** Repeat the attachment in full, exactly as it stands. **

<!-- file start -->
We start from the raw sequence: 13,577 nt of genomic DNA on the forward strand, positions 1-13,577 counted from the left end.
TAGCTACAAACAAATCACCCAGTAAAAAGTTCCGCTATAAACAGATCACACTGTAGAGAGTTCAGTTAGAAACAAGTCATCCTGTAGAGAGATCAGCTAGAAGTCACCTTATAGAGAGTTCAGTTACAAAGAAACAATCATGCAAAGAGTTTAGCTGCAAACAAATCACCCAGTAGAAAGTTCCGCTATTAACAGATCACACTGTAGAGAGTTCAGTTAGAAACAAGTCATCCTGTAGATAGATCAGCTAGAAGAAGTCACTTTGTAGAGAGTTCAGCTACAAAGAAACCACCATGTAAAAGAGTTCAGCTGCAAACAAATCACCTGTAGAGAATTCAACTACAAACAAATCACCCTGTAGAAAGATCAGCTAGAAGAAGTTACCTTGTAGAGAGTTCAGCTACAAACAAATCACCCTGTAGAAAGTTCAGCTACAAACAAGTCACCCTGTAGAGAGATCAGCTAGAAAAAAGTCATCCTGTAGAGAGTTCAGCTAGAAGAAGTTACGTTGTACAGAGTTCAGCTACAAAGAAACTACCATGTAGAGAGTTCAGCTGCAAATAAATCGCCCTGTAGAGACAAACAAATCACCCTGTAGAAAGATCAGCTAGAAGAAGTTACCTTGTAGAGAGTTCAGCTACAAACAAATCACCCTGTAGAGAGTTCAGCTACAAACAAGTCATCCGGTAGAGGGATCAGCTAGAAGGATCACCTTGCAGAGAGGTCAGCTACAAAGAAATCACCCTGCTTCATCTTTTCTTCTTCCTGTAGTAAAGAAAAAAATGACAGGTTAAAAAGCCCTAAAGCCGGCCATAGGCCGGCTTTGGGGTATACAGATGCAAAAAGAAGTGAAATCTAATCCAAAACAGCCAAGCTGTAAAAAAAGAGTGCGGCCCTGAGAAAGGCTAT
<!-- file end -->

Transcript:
We start from the raw sequence: 13,577 nt of genomic DNA on the forward strand, positions 1-13,577 counted from the left end.
TAGCTACAAACAAATCACCCAGTAAAAAGTTCCGCTATAAACAGATCACACTGTAGAGAGTTCAGTTAGAAACAAGTCATCCTGTAGAGAGATCAGCTAGAAGTCACCTTATAGAGAGTTCAGTTACAAAGAAACAATCATGCAAAGAGTTTAGCTGCAAACAAATCACCCAGTAGAAAGTTCCGCTATTAACAGATCACACTGTAGAGAGTTCAGTTAGAAACAAGTCATCCTGTAGATAGATCAGCTAGAAGAAGTCACTTTGTAGAGAGTTCAGCTACAAAGAAACCACCATGTAAAAGAGTTCAGCTGCAAACAAATCACCTGTAGAGAATTCAACTACAAACAAATCACCCTGTAGAAAGATCAGCTAGAAGAAGTTACCTTGTAGAGAGTTCAGCTACAAACAAATCACCCTGTAGAAAGTTCAGCTACAAACAAGTCACCCTGTAGAGAGATCAGCTAGAAAAAAGTCATCCTGTAGAGAGTTCAGCTAGAAGAAGTTACGTTGTACAGAGTTCAGCTACAAAGAAACTACCATGTAGAGAGTTCAGCTGCAAATAAATCGCCCTGTAGAGACAAACAAATCACCCTGTAGAAAGATCAGCTAGAAGAAGTTACCTTGTAGAGAGTTCAGCTACAAACAAATCACCCTGTAGAGAGTTCAGCTACAAACAAGTCATCCGGTAGAGGGATCAGCTAGAAGGATCACCTTGCAGAGAGGTCAGCTACAAAGAAATCACCCTGCTTCATCTTTTCTTCTTCCTGTAGTAAAGAAAAAAATGACAGGTTAAAAAGCCCTAAAGCCGGCCATAGGCCGGCTTTGGGGTATACAGATGCAAAAAGAAGTGAAATCTAATCCAAAACAGCCAAGCTGTAAAAAAAGAGTGCGGCCCTGAGAAAGGCTAT